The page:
AUSTIN -- Anyone out on the Butler Hike and Bike Trail at Lady Bird Lake over the past couple of days has may have noticed something unusual cropping up. An art sculpture with a message is being installed.
Trail users can't help but notice the thousands of white flags that hang overhead and line the trail, but many of them have no clue what it means.
"I thought it was something for ACL actually; I don't know," said trail user A.J. Molyneaux.
"I had no earthly idea, frankly," said runner Ross Rommel.
At second glance, the message is obvious to Rommel.
"They were like pictures of dying trees -- no leaves, root systems that were kind of dry," he described.
"During the drought in 2011, we lost 300 million trees," said artist Beili Liu.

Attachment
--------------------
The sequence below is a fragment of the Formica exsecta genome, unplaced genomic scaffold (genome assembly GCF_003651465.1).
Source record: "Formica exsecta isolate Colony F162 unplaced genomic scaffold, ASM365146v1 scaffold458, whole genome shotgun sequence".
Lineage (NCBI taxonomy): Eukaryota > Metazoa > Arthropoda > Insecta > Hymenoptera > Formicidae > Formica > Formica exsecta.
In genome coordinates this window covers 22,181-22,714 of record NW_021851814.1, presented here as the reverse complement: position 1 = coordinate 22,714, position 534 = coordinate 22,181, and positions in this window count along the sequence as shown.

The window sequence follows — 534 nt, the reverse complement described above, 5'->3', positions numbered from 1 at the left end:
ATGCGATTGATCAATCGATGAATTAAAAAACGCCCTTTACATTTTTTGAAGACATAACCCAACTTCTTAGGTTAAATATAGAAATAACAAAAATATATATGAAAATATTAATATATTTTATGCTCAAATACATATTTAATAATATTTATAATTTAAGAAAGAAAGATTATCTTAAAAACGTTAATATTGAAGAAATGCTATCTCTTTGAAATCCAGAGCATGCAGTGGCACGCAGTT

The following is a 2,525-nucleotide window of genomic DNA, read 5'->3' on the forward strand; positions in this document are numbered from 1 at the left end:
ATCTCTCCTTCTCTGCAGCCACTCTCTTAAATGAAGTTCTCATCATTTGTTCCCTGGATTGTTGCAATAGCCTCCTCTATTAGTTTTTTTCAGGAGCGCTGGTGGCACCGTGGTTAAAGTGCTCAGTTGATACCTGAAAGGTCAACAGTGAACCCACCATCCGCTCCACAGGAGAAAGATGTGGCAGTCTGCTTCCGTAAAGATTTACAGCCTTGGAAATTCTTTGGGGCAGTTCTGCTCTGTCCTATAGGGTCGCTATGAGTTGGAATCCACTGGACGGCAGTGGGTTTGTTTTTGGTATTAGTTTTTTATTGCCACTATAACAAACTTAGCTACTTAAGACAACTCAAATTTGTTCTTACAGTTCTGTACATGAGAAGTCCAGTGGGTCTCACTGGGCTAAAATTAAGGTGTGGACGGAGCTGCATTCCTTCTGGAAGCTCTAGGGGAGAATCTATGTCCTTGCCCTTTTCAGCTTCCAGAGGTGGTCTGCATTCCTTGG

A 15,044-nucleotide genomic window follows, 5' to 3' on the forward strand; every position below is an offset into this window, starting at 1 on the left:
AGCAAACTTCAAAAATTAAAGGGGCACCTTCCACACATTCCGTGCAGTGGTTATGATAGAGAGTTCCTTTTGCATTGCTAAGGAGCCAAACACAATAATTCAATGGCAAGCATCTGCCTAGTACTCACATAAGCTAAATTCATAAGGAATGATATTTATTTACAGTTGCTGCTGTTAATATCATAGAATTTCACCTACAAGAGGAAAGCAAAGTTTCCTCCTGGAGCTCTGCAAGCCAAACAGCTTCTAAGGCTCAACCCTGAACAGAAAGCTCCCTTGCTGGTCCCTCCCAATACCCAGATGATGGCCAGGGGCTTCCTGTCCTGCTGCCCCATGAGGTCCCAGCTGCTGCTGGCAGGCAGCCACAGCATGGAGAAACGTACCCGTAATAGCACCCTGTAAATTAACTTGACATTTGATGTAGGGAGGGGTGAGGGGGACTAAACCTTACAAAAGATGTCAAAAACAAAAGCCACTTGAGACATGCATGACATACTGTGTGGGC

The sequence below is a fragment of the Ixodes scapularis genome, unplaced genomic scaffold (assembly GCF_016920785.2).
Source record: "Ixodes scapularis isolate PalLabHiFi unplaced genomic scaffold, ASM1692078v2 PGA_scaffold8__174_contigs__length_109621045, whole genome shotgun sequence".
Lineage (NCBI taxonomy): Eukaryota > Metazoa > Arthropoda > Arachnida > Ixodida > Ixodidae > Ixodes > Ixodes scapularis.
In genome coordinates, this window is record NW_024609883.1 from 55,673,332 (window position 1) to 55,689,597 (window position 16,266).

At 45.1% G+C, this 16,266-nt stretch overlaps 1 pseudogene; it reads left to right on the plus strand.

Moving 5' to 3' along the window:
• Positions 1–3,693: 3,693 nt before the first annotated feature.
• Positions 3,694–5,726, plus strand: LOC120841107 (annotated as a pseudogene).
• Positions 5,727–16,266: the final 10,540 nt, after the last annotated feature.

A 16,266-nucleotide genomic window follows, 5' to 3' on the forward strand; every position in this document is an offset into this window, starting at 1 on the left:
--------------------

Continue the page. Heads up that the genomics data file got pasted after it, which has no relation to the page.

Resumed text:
Liu is the artist behind "Thirst," an installation meant to send a message about water conservation and the drought.
"We really want to inspire conversations about water, water usage and the preservation of our resource and our trees," she explained.
The flags run about 2.5 miles along the trail, but the main part of this installation will actually sit in the center of the lake.
A 2.5 ton cedar elm tree is the heart of "Thirst."
"It's a reminder, a stark reminder, of what's at stake," said Women and Their Work Executive Director Chris Cowden.
The tree is painted white and will sit on a rod in the center of Lady Bird Lake between the Lamar and Pfluger bridges.
"It was dying on a ranch three miles outside of Austin, so we removed it with as many roots as we could," Cowden explained.
Cowden says this is the beginning of a city-wide conversation.
"This is like a starting place, a prompter to think about it and a memorialization of what we've lost," she said.
Crews tried installing the tree Tuesday but because of a leak on the barge, it had to be postponed. Organizers say hopefully it will be put in place Wednesday.
The temporary art installation will be up through December.